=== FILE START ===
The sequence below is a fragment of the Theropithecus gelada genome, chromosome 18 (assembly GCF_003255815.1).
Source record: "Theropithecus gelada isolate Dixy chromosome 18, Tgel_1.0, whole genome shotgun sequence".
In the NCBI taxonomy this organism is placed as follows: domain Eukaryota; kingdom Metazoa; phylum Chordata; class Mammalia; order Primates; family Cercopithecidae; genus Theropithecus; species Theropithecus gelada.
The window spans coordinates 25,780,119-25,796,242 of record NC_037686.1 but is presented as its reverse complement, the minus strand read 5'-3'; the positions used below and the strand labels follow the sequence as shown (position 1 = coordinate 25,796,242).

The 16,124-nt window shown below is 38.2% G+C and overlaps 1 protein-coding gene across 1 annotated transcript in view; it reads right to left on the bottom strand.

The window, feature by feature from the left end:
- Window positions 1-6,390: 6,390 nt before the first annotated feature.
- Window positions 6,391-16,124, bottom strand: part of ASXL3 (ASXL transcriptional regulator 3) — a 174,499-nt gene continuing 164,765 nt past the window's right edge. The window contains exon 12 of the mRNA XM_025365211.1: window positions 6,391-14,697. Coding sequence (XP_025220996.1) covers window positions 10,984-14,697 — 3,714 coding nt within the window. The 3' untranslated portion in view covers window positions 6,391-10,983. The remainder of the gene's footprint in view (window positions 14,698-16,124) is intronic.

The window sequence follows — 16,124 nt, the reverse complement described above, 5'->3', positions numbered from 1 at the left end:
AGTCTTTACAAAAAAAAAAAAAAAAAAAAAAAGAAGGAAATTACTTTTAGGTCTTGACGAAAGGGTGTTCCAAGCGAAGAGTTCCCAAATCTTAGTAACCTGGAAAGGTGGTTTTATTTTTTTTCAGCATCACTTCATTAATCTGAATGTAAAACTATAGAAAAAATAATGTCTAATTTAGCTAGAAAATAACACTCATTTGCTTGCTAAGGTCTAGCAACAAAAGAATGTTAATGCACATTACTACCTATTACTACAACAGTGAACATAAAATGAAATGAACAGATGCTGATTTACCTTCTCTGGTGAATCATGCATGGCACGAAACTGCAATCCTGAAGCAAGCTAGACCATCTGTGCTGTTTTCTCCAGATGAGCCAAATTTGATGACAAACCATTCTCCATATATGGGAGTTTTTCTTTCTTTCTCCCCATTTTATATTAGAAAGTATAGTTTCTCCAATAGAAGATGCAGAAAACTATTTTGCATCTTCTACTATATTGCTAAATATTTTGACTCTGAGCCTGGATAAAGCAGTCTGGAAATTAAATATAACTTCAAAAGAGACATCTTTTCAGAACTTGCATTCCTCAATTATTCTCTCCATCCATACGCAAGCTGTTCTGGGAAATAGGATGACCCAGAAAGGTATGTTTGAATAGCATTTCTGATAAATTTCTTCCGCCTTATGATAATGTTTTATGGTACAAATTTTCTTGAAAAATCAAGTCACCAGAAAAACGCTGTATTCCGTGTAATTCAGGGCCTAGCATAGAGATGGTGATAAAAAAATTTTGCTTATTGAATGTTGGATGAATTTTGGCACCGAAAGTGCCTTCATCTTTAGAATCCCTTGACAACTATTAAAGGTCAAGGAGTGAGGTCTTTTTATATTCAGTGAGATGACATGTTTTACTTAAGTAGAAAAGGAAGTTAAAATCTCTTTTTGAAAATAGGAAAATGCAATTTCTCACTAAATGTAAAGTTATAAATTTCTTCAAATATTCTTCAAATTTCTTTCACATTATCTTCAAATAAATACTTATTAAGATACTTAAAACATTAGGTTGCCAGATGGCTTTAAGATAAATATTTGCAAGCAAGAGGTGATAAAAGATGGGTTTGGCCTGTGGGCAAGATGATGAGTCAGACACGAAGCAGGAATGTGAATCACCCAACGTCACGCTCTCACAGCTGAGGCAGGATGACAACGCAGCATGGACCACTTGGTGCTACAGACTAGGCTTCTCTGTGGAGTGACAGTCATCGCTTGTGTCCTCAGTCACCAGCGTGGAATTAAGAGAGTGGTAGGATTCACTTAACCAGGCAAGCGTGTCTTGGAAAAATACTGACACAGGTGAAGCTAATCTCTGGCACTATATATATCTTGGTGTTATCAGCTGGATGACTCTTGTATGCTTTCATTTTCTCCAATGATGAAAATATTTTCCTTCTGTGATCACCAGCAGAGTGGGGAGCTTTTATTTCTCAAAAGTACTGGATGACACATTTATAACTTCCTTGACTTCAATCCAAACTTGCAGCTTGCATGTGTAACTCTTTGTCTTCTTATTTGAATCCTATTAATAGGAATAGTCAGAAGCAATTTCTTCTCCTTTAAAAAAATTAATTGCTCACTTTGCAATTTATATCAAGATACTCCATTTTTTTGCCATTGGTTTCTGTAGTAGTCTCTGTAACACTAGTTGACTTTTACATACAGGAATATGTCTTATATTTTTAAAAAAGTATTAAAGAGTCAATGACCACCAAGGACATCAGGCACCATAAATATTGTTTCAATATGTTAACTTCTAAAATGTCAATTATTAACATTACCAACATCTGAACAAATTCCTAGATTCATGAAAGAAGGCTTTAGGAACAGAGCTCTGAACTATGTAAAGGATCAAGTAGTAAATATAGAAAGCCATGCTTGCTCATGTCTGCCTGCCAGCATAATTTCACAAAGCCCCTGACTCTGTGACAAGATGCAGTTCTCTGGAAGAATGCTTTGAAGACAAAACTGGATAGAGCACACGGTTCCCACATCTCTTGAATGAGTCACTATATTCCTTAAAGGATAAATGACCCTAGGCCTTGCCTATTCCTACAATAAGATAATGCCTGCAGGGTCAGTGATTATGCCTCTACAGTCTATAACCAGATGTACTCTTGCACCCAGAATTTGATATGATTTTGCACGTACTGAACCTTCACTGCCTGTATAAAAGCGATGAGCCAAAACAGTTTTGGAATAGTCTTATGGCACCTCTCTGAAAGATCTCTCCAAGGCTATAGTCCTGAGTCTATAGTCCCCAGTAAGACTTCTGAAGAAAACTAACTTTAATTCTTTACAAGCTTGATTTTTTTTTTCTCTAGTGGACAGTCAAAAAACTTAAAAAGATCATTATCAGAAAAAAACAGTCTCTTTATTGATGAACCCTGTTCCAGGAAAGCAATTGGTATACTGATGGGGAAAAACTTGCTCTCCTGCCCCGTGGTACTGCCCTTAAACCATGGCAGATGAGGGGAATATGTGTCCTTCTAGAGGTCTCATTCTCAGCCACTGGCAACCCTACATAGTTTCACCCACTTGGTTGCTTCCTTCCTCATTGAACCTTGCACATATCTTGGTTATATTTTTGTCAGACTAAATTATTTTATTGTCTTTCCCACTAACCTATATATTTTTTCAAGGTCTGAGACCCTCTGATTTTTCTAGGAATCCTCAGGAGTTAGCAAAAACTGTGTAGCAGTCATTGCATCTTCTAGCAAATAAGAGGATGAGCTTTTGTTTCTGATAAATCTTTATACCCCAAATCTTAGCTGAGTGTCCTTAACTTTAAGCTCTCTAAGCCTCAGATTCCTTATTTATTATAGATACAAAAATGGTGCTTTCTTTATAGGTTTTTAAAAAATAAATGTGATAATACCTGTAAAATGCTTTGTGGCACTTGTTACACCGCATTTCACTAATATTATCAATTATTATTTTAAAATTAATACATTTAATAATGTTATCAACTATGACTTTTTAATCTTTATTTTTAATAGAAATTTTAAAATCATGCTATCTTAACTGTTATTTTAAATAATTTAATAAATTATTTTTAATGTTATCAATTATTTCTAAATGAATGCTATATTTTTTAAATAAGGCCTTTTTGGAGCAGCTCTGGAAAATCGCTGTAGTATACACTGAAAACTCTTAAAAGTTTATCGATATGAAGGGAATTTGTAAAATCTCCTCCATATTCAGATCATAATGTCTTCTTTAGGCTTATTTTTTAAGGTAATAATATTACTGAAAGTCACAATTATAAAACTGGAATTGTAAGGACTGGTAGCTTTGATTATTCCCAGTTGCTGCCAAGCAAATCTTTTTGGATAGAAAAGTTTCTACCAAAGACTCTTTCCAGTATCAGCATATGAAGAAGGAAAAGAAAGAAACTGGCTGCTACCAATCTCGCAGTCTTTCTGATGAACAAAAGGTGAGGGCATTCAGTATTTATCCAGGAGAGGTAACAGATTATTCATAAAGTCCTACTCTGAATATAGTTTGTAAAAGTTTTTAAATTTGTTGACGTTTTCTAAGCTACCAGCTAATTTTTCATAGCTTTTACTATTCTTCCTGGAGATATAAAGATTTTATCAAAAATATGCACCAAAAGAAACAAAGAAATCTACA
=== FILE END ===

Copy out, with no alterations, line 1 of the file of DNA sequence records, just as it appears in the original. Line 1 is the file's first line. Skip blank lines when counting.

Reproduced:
The sequence below is a fragment of the Theropithecus gelada genome, chromosome 18 (assembly GCF_003255815.1).